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The impact of goose foraging on Spartina anglica: Plant performance under field- and laboratory conditions

Siepel, A. (1998) The impact of goose foraging on Spartina anglica: Plant performance under field- and laboratory conditions. Master's Thesis / Essay, Biology.

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Since 1991, Greylag Geese use the island of Schiermonnikoog as an autumn and winter staging area. In the season of 1995-1996, approximately 700 Greylags wintered on the island. The Greylags were mainly found in two areas. A brackish Scirpus maritimus marsh served both as roosting- and foraging area. The salt marsh served as a day-time foraging area. In the salt marsh, Greylags foraged on the below-ground parts of Spartina anglica. In contrast to Scirpus maritimus, goose foraging on below-ground parts of Spartina anglica has only rarely been described. The effects of goose grubbing on Spartina anglica, a relatively new species, are largely unknown. On Schiermonnikoog, we studied the impact of Greylag foraging on stands of Spartina anglica. In a greenhouse experiment, we determined the effects of shoot removal, an aspect of goose grubbing, on the recovery and survival of Spartina anglica under both flooded and dry conditions. Spartina anglica was found as a wide belt of vegetation in the lower salt marsh between the third and the fourth creek. Greylags grubbed for rhizomes on both the northern and the southern edges of these stands. They foraged on the below-ground parts of Spartina anglica only in areas where it was present in clones, surrounded by bare soil, and that were waterlogged or regularly flooded. The below-ground parts of Spartina anglica can probably only be extracted by Greylags in these particular areas. The Greylags preferred grubbing for rhizomes of isolated Spartina anglica shoots, which are relatively easy to extract. This enables them to maximise their foraging efficiency. Greylag foraging pressure on Spartina anglica was very low. In the most intensively used area, less than 2% was removed. The greenhouse experiment showed that Spartina anglica could survive and recover from shoot removal under dry soil conditions. Under flooded soil conditions, both above- and belowground survival and recovery of Spartina anglica plants was poor, unless the flooding ceased. Shoot recovery in clipped pots was much faster in the dry- than in the flooded treatment. Many new emerging shoots died in flooded-clipped pots, while shoot death was negligible in dry-clipped pots. In only two flooded-clipped pots, shoots could eventually recover after flooding had ceased. In all treatments, the soil was virtually anoxic 1 mm below the soil surface. Greylags preferably grubbed for Spartina anglica rhizomes in flooded areas. Especially in these areas, Spartina anglica is most vulnerable. Hence, foraging Greylags could potentially eliminate large parts of the Spartina anglica stand on Schiermonnikoog. In our field season, however, goose grazing pressure on Spartina anglica was very low. This was mainly caused by the fact that the main food of wintering Greylags was formed by Scirpus maritimus tubers. Only when the Scirpus marsh will be depleted by grubbing geese, Greylags are expected to intensify their use of the salt marsh as a foraging area. This might eventually result in a significant damage to the Spartina anglica stands on Schiermonnikoog.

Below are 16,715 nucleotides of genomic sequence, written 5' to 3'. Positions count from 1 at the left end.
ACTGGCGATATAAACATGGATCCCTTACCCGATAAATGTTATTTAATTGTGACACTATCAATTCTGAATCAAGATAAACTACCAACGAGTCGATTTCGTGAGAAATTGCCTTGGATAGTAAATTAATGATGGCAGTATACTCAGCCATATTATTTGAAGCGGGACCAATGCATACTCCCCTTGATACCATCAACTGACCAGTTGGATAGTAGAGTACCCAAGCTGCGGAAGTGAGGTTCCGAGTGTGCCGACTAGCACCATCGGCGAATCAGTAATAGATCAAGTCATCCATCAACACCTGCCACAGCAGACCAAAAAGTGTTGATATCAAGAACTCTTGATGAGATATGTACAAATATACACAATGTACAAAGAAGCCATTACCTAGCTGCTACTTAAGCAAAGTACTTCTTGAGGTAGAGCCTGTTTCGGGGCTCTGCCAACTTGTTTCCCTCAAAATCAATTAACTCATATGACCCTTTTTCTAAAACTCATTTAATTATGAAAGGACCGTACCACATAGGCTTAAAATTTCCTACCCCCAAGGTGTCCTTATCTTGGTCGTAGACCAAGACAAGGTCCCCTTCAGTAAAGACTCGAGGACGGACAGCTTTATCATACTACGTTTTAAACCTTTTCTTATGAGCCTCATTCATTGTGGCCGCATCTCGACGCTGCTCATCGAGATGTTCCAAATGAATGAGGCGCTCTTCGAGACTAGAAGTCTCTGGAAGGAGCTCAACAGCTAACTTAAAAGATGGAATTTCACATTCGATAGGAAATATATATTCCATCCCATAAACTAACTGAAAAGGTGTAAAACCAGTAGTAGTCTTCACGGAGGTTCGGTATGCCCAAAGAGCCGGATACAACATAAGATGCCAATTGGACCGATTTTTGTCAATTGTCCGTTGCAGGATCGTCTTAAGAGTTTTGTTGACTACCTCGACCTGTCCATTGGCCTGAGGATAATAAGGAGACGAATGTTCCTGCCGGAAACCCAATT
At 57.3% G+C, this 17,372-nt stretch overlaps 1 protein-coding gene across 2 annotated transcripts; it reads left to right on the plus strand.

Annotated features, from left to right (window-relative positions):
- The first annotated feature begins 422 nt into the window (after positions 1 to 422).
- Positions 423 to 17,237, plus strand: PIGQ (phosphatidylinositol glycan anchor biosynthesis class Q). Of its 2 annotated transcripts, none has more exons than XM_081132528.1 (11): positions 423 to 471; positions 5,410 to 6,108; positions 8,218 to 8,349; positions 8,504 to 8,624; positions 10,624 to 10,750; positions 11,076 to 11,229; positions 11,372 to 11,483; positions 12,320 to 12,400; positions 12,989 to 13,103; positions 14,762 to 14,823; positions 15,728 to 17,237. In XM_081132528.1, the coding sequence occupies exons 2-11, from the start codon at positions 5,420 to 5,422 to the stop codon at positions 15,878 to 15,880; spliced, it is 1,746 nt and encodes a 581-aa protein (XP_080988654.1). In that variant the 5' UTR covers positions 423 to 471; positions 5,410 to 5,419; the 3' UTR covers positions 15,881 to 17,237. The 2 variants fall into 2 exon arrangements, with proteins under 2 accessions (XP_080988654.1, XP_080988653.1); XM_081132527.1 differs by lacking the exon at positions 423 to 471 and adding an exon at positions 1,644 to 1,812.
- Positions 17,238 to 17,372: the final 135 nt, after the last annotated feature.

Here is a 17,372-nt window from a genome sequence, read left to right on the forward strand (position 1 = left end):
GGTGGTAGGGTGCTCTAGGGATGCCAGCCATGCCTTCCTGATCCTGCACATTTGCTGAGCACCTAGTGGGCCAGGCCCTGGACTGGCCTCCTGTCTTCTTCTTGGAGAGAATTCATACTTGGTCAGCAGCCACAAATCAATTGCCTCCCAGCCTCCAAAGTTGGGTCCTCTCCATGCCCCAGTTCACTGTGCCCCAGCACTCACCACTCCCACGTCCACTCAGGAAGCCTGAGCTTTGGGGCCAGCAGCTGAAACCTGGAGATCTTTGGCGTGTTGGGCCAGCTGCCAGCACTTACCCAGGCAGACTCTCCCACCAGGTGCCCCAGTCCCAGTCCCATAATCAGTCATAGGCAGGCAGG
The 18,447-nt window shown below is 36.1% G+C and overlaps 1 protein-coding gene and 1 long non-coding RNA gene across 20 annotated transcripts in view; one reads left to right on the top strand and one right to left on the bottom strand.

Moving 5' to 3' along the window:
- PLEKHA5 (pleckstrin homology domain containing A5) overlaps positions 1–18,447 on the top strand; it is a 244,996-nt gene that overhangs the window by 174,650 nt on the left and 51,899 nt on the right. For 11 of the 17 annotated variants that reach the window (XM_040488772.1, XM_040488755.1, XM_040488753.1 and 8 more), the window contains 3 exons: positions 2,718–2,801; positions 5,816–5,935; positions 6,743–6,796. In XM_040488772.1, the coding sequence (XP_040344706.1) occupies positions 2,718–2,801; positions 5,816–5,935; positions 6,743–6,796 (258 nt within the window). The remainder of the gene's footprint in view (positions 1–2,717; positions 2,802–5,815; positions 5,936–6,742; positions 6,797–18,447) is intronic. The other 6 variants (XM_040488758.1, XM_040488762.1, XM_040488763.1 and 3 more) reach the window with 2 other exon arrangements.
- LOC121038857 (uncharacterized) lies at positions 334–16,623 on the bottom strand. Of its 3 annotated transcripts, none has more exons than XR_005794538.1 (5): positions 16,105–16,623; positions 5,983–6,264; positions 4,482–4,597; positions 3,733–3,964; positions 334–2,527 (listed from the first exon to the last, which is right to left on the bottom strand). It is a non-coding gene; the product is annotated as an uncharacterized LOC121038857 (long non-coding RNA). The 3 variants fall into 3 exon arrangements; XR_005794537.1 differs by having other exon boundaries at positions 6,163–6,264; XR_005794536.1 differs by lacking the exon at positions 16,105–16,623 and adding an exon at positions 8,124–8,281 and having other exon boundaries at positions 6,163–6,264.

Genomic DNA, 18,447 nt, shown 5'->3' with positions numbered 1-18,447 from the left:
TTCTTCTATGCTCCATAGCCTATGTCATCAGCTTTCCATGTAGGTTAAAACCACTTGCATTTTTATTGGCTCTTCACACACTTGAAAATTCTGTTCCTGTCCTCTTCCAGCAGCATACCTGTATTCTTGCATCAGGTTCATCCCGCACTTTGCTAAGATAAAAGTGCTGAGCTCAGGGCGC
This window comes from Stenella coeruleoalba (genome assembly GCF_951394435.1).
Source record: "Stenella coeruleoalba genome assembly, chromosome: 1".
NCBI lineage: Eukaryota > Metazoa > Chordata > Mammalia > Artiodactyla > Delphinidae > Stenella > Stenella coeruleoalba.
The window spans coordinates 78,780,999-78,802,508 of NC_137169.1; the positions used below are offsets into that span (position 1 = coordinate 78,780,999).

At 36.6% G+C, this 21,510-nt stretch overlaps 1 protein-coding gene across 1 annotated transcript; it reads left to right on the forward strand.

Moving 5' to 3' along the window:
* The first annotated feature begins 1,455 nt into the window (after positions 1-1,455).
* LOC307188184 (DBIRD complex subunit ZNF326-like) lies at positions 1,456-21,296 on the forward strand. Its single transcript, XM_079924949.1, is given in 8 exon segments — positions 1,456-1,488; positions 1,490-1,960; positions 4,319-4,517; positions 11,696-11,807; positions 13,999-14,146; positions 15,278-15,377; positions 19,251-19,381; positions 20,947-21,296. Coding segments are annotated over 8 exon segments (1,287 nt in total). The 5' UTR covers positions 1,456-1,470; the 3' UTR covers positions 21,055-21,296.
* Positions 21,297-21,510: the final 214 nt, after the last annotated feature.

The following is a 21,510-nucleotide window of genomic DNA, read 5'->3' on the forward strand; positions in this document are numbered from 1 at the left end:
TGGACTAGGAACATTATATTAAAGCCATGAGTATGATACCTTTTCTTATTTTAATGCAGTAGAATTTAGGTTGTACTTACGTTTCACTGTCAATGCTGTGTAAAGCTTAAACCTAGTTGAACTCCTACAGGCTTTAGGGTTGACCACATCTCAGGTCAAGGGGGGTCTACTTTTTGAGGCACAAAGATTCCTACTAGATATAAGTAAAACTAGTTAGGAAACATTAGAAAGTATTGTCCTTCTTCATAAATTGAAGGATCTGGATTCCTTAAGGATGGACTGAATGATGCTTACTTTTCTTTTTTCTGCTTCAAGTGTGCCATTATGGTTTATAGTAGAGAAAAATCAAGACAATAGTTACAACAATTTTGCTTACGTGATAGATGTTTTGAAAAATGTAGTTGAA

Item Type: Thesis (Master's Thesis / Essay)
Degree programme: Biology
Thesis type: Master's Thesis / Essay
Language: English
Date Deposited: 15 Feb 2018 07:31
Last Modified: 15 Feb 2018 07:31

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